In the left hand thread nut on the timing side mainshaft a ¼-in. dia. steel bearing ball is held into contact by a light spring with a seating cut inside the nut. The purpose of the ball valve is to prevent oil draining by gravity from tank to crankcase sump when the engine is stationary.

Should it be found that the exhaust smokes excessively on starting or should the engine be difficult to start due to an accumulation of oil in the sump the cause is possibly this valve failing to close properly. Sludge or dirt in the oil through keeping oil too long in circulation may be responsible.

To attend to the ball valve proceed as described on page 38.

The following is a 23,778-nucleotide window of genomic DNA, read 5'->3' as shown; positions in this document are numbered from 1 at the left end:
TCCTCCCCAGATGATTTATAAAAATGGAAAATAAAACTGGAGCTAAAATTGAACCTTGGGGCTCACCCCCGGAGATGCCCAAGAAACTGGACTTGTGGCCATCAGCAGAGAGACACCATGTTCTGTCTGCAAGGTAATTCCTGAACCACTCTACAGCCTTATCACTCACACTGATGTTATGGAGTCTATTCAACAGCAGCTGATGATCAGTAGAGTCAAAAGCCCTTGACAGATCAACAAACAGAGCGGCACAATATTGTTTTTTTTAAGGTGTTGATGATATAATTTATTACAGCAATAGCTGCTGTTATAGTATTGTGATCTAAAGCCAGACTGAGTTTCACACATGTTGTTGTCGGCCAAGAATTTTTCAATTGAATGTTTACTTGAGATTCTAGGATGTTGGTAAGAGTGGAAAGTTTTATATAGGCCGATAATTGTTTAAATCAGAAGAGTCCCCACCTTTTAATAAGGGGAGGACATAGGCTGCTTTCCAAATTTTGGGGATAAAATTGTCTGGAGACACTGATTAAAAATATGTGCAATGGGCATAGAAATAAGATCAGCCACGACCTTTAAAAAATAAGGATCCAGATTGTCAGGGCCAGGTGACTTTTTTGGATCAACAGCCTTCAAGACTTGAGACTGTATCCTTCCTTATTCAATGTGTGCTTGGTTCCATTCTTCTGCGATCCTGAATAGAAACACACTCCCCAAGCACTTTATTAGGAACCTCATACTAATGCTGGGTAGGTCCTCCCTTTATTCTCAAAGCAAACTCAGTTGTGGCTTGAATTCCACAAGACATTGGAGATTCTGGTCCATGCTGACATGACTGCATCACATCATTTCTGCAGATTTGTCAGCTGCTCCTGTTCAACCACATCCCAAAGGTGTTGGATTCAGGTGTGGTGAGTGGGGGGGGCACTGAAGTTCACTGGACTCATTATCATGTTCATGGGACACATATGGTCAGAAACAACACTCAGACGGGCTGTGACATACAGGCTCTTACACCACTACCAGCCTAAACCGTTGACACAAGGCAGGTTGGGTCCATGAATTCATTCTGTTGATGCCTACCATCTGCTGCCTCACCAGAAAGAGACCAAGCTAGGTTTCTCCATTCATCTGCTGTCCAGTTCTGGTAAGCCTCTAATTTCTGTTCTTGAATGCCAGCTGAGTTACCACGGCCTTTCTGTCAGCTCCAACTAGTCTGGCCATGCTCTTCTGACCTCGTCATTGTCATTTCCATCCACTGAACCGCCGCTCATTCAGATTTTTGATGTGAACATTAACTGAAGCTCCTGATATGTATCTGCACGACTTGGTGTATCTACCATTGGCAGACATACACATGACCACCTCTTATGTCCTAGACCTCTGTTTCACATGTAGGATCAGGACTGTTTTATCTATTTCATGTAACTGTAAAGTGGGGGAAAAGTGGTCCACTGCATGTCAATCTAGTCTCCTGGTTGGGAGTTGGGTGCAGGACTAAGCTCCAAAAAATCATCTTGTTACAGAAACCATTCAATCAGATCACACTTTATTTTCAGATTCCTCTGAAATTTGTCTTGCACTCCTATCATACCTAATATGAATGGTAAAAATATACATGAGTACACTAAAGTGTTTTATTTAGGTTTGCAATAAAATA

Remove the left hand thread nut from the mainshaft. Take care not to drop and lose the ball while taking off the nut. The spring will probably remain protruding from the shaft and may be pulled out carefully. Examine the spring and if damaged or distorted obtain a new spring, catalogue number K.115. Clean out the oil holes in the nut and clean the seating. The seating may be lapped, using a spare ¼-in. dia. bearing ball soldered to a short piece of brass bar, or the ball may be reseated by tapping it against the seating using a short punch whilst supporting the nut, open end upwards (with the ball on the seating) on a flat solid metal surface, such as the back of a bench vice. It is inadvisable to use much force as this tends to widen the seating and so reduce the unit pressure upon it making subsequent leakage more likely. If in any doubt as to the condition of the ball valve seating fit a new nut, catalogue number K114 /2